- Put the floss over the thumb of one hand and the index finger of the other with just a little space in between your two fingers
- Floss with an up-and-down motion, not a back-and-forth motion
Using this method gives you more control, it’s more comfortable, and it should end up being more effective.
Dental Implants And Flossing
When it comes to dental implants, the first thing to remember is that they are not teeth. Yes, they have replaced your teeth, but they are still made of some contrived material with no nerve endings.
For this reason, if you floss too aggressively, you might accidentally cut open the Peri-implant seal and allow bacteria to seep into the pocket, right where the bone is. Try to gently floss around implants, not going too deep into the pocket. It’s better to not floss an implant rather than cause damage.
Best Dental Floss
Now that you know the ins and outs of dental floss, you’ll be able to better choose the best floss. And here are some handpicked dental floss products that you should consider.
If you have sensitive gums, this dental floss from Listerine might be a great option for you, thanks to its cushioned design. This soft woven floss comes in a mint-cinnamon flavor, which can help with curing bad breath.
Flossing is usually not comfortable, but with this waxed dental floss from Oral-B, you can have flossing sessions with less discomfort. And Oral-B is a name you can trust — it’s the No. 1 dentist recommended brand.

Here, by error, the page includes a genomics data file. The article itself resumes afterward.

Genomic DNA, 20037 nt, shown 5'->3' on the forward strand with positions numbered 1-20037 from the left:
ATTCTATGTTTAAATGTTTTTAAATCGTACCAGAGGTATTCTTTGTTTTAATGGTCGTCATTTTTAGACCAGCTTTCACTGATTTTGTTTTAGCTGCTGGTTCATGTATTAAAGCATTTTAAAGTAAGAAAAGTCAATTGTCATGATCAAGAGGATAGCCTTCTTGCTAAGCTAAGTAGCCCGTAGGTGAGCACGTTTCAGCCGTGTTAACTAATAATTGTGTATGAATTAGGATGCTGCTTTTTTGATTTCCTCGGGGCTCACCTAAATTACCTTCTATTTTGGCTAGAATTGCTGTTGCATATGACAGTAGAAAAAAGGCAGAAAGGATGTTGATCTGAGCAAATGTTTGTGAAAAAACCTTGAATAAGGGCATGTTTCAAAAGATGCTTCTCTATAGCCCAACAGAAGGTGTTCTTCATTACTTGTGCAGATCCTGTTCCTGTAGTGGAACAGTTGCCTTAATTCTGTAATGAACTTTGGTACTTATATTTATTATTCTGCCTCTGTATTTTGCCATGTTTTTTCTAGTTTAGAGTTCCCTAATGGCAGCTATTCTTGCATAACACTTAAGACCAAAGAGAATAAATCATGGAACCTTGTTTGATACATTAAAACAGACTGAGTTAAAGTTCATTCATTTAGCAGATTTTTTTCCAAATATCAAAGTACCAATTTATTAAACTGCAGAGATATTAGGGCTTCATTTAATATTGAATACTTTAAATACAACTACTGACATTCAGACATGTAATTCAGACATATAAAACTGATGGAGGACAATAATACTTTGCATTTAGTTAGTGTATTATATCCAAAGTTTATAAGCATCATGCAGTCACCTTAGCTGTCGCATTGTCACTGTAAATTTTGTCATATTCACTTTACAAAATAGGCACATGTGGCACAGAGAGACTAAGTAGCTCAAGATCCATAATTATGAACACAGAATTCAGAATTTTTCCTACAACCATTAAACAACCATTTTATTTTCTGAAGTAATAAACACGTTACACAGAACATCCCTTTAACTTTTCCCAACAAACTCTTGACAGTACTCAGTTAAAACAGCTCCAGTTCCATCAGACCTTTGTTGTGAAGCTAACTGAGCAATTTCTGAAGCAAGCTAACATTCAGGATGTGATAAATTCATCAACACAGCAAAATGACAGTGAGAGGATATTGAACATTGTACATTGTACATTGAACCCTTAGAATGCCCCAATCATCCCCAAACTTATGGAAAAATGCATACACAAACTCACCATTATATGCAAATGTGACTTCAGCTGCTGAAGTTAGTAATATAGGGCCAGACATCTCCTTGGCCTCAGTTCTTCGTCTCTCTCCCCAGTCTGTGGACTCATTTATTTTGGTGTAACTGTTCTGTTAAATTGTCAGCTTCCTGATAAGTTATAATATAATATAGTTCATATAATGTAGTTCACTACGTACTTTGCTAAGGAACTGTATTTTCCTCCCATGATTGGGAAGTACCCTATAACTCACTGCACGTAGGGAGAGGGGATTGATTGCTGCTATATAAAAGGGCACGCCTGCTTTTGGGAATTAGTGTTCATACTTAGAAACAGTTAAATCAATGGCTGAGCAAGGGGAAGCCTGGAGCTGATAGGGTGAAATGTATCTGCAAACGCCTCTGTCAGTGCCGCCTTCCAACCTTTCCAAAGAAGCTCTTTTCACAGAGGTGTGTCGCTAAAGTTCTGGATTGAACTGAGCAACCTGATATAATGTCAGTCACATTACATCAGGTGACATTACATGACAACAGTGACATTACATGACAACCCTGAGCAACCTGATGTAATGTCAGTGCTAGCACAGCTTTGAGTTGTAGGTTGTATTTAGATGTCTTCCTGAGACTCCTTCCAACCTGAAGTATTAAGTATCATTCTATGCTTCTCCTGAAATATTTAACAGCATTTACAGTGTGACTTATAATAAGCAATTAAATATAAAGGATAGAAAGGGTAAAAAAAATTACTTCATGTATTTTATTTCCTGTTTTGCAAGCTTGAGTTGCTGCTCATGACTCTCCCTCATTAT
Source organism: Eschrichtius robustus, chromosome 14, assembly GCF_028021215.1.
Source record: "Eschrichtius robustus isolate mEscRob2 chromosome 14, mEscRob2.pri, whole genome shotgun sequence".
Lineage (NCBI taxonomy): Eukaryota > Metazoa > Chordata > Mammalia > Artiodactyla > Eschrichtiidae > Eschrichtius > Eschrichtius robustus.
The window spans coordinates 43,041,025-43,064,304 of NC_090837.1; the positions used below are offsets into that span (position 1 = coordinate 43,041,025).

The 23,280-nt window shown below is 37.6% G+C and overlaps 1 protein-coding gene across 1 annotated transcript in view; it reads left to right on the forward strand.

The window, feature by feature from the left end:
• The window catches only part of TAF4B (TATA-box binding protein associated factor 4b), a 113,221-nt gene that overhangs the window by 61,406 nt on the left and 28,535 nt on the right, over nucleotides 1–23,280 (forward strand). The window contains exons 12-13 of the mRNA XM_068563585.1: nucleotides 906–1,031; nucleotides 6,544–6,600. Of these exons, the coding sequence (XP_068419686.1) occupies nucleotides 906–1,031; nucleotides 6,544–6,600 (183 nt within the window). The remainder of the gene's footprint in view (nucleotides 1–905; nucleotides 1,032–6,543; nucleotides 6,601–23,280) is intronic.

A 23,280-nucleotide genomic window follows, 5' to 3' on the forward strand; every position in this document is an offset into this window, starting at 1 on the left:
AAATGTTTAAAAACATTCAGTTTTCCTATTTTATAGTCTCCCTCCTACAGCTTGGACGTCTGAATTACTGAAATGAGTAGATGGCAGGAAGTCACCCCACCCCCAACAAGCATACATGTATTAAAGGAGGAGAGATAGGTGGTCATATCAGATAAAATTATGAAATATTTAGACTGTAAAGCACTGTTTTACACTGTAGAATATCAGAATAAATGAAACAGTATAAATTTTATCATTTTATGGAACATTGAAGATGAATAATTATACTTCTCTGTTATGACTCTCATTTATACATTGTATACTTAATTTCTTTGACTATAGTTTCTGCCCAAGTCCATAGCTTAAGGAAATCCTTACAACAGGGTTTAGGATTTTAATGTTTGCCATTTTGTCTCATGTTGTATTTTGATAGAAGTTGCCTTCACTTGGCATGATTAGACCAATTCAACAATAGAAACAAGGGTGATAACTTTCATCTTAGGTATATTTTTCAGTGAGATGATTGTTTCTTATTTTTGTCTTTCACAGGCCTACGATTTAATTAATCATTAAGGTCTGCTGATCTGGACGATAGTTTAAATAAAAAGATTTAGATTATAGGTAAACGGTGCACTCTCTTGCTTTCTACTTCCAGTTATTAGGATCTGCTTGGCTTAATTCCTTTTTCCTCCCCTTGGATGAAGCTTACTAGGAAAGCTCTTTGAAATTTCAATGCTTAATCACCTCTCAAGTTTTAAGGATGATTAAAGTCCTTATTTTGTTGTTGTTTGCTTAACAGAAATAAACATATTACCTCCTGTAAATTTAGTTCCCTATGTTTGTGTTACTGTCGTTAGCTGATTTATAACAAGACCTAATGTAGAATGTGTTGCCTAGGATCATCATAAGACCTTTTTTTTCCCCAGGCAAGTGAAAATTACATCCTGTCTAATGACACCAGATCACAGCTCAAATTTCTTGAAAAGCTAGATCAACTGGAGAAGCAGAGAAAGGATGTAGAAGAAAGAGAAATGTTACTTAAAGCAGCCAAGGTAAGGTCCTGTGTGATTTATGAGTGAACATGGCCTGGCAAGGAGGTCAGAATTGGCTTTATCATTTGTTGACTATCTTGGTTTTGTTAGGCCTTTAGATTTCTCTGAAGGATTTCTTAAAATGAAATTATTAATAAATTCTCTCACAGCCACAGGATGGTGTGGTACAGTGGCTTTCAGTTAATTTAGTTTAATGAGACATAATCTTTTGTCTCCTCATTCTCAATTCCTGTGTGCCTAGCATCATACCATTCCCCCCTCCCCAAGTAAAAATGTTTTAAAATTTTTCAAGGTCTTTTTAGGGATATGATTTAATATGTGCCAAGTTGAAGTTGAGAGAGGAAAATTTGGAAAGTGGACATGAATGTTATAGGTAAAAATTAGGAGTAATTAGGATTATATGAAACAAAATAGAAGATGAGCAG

Johnson & Johnson claims their mint-flavored waxed dental floss removes up to 52% more plaque than non-waxed floss. If that’s true, that’s worth the price.
This is as basic as dental floss gets, but sometimes all you need is the basics. Colgate keeps it classic with the plastic container and 25 meters of floss.
It’s not as common to see unwaxed dental floss, but (as we mentioned earlier) there’s no significant difference between waxed and unwaxed floss. And POH is offering 100 yards of the unwaxed stuff.
Dental Floss vs Dental Floss Picks
On top of choosing between waxed and unwaxed floss, you also have the option of using traditional dental floss and floss picks. So how can you know which is better?
The history of standard dental floss goes back much further than dental floss picks. It’s long been a way to remove debris from in between teeth where a toothbrush can’t quite reach.
In a little bit, we’ll get into the proper techniques of flossing, but basically you pull a string of floss from a container, wrap it around your fingers, and start sticking it between your teeth. The method of use is really what differentiates regular floss from floss picks.
Dental Floss Picks
A floss pick is a little plastic handle with a U-shaped end, holding a small piece of floss between the two peaks of the U shape. This makes picks easier to use than regular floss, especially the hard-to-reach areas like the back of your mouth.
Picks work just as well as dental floss in terms of effectiveness. Either way, you’re putting floss in between the teeth and cleaning out the grime.
Should You Use Dental Floss Or Floss Picks?
Researchers have conducted many studies on the difference in effectiveness of dental floss and dental floss picks. None of those studies have found any significant difference, so it basically comes down to this — use what works for you.
Whichever you prefer, that’s what you should use. The main takeaway point is that you should be flossing every single day, regardless of the type of or vehicle for floss.
Even though there’s not much scientific evidence supporting flossing, it’s pretty clear that it’s beneficial. Logically thinking, it removes food from between your teeth, which helps prevent tooth and gum decay and bad breath.
So whatever brand you use and whether you go with regular floss or a floss pick, it’s important to use dental floss regularly.